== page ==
NAVY SECRETARY RICHARD SPENCER speaks at a news conference as he pays his first visit to Bath Iron Works on Friday. BIW President Dirk Lesko, background left, Sen. Susan Collins, R-Maine, and Sen. Angus King, I-Maine, listen to Spencer’s remarks.

NAVY SECRETARY RICHARD SPENCER speaks at a news conference as he pays his first visit to Bath Iron Works on Friday. BIW President Dirk Lesko, background left, Sen. Susan Collins, R-Maine, and Sen. Angus King, I-Maine, listen to Spencer’s remarks.


Navy Secretary Richard Spencer reaffirmed the Trump administration’s commitment to building a larger fleet during Spencer’s first visit to Bath Iron Works on Friday.

While campaigning in Lisbon last year, then-candidate Donald Trump promised to build a 350- ship fleet, which he said would benefit BIW.

“We definitely need a larger Navy,” said Spencer. “Three hundred and fifty-five ships is the number of record, and if I’m not mistaken it’s either law or becoming law that we will have a 355-ship Navy. So that will be the marching orders.”

An amendment to the 2018 Defense Authorization bill required the Navy to maintain a 355-ship fleet. The amendment, however, did not provide the necessary funding to increase the size of the currently 280-ship fleet by about 30 percent.

Part of that ship buildup may include recommissioning older ships, Spencer added. Specifically, the Navy is looking into the Oliver Hazard Perry-class frigates, many of which were built in Bath. If the Navy goes that route, BIW could have an opportunity to bid on those contracts.

“We will look for the best supplier, the best person who can react and fill contracts that we have, and the field will be open,” said Spencer.

An Associated Press report stated that Spencer said the Navy needs additional destroyers as it seeks to add more than 50 ships to the fleet in coming years. An additional $5 billion to $5.5 billion in annual spending is needed over 30 years to reach the 355-ship goal, according to the Congressional Research Service.

For the time being, the Navy was not considering restarting the Zumwalt-class series of destroyers, which are built exclusively at BIW. Initially, 32 of the stealth destroyers were to be constructed. Project delays and cost overruns meant only three vessels would be built, along with a restart of the Arleigh Burke-class destroyers instead.

Spencer said the Navy is also looking to overhaul its relationship with shipbuilders by working together to both contain costs and to ensure that there’s adequate shipbuilding infrastructure, the AP reported.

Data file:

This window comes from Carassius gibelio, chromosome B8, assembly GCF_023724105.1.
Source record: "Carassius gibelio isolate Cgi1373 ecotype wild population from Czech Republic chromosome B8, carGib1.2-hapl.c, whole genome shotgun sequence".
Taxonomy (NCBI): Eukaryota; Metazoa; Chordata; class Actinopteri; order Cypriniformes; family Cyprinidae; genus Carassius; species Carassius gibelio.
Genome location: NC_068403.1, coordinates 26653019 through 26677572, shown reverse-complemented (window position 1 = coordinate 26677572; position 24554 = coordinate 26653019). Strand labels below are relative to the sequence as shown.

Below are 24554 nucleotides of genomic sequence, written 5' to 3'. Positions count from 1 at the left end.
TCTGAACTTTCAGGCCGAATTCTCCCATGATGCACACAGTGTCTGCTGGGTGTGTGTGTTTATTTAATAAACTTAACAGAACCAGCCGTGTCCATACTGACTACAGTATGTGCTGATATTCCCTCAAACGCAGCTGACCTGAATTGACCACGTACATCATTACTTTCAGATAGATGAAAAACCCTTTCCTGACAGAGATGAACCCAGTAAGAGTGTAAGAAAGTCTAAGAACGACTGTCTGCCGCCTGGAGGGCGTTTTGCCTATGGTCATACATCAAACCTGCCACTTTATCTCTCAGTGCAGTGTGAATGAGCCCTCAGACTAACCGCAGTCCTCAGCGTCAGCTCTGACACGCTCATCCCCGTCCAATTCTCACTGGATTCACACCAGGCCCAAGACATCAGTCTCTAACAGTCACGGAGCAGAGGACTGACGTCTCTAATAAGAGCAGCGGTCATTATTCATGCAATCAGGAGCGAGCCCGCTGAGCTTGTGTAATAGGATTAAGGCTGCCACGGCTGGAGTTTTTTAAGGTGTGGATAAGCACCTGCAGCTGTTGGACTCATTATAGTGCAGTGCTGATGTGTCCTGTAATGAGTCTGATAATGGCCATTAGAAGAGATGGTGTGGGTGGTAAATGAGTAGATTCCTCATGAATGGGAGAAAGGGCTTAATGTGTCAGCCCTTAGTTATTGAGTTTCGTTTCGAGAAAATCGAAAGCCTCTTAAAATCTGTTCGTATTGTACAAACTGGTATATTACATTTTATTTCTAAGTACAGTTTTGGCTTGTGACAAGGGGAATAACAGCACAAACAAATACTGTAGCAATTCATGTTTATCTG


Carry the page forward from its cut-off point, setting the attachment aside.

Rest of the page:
Spencer’s visit corresponded with the announcement that two Arleigh Burke-class destroyers had been awarded to BIW.

“I think we have great faith in Bath. Bath-built (is) best built. And we look forward to this relationship growing and even becoming stronger,” said Spencer.

“That demonstrates the Navy’s commitment to BIW, and it’s confidence in its highly skilled workforce,” said Sen. Susan Collins, R-Maine. “The contracts will help to strengthen our fleet and allow the Navy to promote stability and security in the face of proliferating threats around the globe.”

As a member of the Senate Appropriations Committee, Collins was key to securing funding for the additional destroyer.

The first destroyer to be built will be in the Flight IIA configuration of the destroyers currently being built at BIW, and the second will be built in the all new Flight III configuration. Beginning with DDG 116, Arleigh Burke-class destroyers have been built on the basic Flight II design with technology insertions and modernizations. The Flight III configuration will feature new design elements and upgraded technology, including a powerful Raytheon radar.

In July, Reps. Chellie Pingree, D-Maine, and Bruce Poliquin, R-Maine, attached an amendment to the 2018 Defense Authorization Act that blocked a requirement that the additional BIW destroyer have the Flight III radar installed.

“Congress shouldn’t be inserting itself into complex contract negotiations like this, especially once they’re underway — doing so unnecessarily threatens the job security of hundreds of hard-working Mainers at Bath Iron Works,” said Pingree in a statement at the time. “I’m proud to support this amendment to block these retroactive changes and protect the flow of work at BIW, whose level of shipbuilding is an incredible asset to our national security and our state’s economy.”

Spencer admitted that the Navy would have preferred the additional ship to be in the Flight III configuration, but was able to work with BIW and accept a Flight IIA configuration instead.

“To be very frank with you, was that our first choice? No. We would really like the Flight III to be number one, but we worked with Bath,” said Spencer. “We said fine. We can accommodate this.”

“These contracts help to stabilize our business and are welcome news,” said BIW President Dirk Lesko in a statement. “We are grateful to Maine’s congressional delegation and Navy Secretary Spencer for their efforts and leadership.”

THE ASSOCIATED PRESS contributed to this report.

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